So it seems the best way of finding out about lisp packages is releasing a similar package yourself ;): Right on the foot of releasing Deflate, I get to notice Chipz, a similar, but more capable package by Nathan Froyd, the release of which in early 2008 seems to have slipped my notice completely. So anyone who is interested in RFC 1951 Deflate (or even BZIP2 decompression), please have a look at Chipz as well, which is likely to better fit your needs!
Since I can’t let any benchmarking opportunity go to waste, here’s an overview of performance when decompressing a 18.6MB gzip-compressed file into 81.9 MB uncompressed form with Deflate 1.0.0, Chipz 0.7.3 and inflate.cl from Franz, version 2.6, on various CL implementations, and gzip 1.3.10:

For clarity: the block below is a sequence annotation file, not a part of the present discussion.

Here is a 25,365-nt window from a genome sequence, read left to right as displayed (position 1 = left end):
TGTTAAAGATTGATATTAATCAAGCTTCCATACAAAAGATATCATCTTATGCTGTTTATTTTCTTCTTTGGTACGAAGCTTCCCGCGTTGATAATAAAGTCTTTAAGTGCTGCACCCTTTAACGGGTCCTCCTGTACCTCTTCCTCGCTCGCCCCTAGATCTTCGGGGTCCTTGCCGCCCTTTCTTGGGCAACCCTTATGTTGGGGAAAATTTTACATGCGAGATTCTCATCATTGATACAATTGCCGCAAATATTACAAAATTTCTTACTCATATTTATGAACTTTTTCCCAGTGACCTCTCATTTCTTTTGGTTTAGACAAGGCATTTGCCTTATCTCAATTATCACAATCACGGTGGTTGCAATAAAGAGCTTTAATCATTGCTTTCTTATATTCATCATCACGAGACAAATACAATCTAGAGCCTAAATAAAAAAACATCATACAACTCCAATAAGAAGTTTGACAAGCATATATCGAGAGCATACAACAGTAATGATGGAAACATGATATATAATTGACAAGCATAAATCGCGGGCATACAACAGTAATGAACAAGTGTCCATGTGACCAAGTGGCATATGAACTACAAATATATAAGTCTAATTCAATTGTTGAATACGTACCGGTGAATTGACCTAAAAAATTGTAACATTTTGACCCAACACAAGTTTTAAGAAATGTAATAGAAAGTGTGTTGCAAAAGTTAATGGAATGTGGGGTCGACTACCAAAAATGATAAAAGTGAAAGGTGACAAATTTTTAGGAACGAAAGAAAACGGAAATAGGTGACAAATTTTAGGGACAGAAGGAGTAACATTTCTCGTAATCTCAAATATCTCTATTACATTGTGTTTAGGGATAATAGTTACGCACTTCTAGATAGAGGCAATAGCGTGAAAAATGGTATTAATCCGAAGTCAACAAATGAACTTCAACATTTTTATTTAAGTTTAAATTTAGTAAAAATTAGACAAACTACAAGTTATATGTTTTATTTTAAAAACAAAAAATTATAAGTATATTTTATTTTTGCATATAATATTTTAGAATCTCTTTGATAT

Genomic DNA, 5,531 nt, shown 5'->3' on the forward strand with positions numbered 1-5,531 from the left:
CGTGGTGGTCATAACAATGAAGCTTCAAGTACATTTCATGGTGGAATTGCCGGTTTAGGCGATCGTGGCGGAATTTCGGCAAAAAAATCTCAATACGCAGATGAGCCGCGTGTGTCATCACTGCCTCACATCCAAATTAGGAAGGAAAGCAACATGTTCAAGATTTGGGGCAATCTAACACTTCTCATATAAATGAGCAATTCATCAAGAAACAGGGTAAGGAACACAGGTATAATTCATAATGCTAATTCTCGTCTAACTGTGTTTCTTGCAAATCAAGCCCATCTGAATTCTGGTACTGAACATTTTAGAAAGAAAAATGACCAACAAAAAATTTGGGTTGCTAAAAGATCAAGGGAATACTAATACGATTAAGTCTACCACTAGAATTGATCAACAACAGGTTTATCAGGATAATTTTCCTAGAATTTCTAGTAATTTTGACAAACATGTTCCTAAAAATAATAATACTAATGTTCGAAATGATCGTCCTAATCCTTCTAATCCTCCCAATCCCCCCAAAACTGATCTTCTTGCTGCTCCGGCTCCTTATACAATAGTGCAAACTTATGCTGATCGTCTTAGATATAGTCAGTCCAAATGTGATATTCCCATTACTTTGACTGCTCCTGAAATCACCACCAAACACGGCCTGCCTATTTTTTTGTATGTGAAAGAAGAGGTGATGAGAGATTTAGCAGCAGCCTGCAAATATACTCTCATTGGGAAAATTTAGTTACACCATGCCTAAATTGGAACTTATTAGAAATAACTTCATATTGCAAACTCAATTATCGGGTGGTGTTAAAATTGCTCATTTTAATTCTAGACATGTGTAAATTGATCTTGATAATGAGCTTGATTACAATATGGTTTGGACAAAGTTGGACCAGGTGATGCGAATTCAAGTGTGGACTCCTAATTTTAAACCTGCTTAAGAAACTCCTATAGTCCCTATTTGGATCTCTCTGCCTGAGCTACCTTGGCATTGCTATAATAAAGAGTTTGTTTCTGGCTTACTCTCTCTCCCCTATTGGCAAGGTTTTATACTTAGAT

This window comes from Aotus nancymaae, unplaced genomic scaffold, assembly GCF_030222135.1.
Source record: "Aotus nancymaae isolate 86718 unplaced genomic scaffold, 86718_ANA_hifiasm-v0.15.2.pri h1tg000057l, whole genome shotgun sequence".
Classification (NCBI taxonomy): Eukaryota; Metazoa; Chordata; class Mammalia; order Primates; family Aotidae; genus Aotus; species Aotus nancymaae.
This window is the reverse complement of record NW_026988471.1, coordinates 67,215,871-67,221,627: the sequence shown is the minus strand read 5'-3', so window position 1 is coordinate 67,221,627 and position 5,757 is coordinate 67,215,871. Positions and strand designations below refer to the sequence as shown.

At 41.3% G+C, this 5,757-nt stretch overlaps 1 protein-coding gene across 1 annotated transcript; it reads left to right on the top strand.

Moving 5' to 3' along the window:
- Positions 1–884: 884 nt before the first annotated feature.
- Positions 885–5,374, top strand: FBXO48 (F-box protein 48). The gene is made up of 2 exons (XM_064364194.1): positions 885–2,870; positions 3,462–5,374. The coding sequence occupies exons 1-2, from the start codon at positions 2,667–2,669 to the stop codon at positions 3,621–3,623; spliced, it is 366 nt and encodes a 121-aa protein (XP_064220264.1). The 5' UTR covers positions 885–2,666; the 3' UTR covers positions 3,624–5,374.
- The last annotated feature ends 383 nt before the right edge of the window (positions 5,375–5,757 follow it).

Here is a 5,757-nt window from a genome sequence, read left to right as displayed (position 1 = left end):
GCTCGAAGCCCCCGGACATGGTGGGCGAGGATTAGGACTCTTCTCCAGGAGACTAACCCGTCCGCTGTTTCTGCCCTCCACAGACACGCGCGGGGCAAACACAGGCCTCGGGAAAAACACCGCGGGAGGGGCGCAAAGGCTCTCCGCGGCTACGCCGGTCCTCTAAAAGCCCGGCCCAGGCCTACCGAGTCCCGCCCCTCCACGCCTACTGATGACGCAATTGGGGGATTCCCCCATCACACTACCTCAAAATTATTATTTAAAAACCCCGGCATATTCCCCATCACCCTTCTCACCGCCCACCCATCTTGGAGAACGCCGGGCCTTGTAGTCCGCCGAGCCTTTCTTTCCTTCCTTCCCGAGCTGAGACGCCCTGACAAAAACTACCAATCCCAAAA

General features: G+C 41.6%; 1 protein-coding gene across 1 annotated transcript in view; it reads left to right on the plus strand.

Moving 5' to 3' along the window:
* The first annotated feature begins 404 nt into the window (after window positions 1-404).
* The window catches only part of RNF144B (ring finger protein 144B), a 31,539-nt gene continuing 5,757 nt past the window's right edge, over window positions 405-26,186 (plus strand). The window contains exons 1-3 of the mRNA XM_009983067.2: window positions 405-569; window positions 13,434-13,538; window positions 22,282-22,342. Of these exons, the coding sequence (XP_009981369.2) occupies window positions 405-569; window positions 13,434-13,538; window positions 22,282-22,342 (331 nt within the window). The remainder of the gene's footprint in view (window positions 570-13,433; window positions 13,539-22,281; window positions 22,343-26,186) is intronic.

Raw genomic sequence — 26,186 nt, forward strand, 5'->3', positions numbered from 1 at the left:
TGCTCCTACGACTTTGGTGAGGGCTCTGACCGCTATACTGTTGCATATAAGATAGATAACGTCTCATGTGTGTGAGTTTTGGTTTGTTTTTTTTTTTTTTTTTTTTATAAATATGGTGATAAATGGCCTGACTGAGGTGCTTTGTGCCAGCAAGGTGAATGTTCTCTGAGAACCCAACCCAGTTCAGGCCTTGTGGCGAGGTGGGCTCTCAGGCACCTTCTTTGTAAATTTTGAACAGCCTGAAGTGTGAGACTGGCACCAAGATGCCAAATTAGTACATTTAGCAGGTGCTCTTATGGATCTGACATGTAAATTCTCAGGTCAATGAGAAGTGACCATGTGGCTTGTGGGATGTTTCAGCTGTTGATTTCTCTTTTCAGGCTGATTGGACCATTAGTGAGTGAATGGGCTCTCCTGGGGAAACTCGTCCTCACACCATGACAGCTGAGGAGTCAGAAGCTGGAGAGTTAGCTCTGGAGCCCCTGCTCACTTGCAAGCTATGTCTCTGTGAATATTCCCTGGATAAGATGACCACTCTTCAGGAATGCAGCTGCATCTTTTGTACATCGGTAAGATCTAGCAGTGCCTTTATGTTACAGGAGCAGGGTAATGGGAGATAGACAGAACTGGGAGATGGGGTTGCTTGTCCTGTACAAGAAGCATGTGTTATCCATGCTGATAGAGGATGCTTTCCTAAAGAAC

|Library / Program|
|Deflate 1.0.0||Chipz 0.7.3||inflate.cl 2.6
|SBCL 1.0.29 x86 (32bit)||7.42s||7.65s||17.85s||6.56s||6.99s||5.03s|
|SBCL 1.0.29 x64 (64bit)||6.99s||6.41s||18.35s||6.37s||5.92s|
|LispWorks 5.1.2 Prof. 32bit||34.78s||197.50s||32.68s||34.02s||56.79s|
|Clozure CL 1.3 32bit||44.89s||48.77s||13.53s||16.07s||17.71s|
|Clozure CL 1.3 64bit||18.06s||16.87s||13.67s||16.87s||15.40s|
Since CRC-32 calculations can overshadow deflate performance itself on some implementations, and since inflate.cl does not perform CRC-32 checksum calculations at all, the columns showing Deflate and Chipz without CRC-32 calculations might be more indicative of actual deflate performance.
Note that this was all done on a MacBook Air 1.8GHz Core2 Duo under Mac OS X 10.5.7, timing was done as an average of 3 runs each.
What can be learned from the results is that 64bit implementations with their bigger fixnum range help quite a bit in performing 32bit algorithms (like CRC-32) well even without extensive/effective declaration fine-tuning or special 32bit arithmetics operators.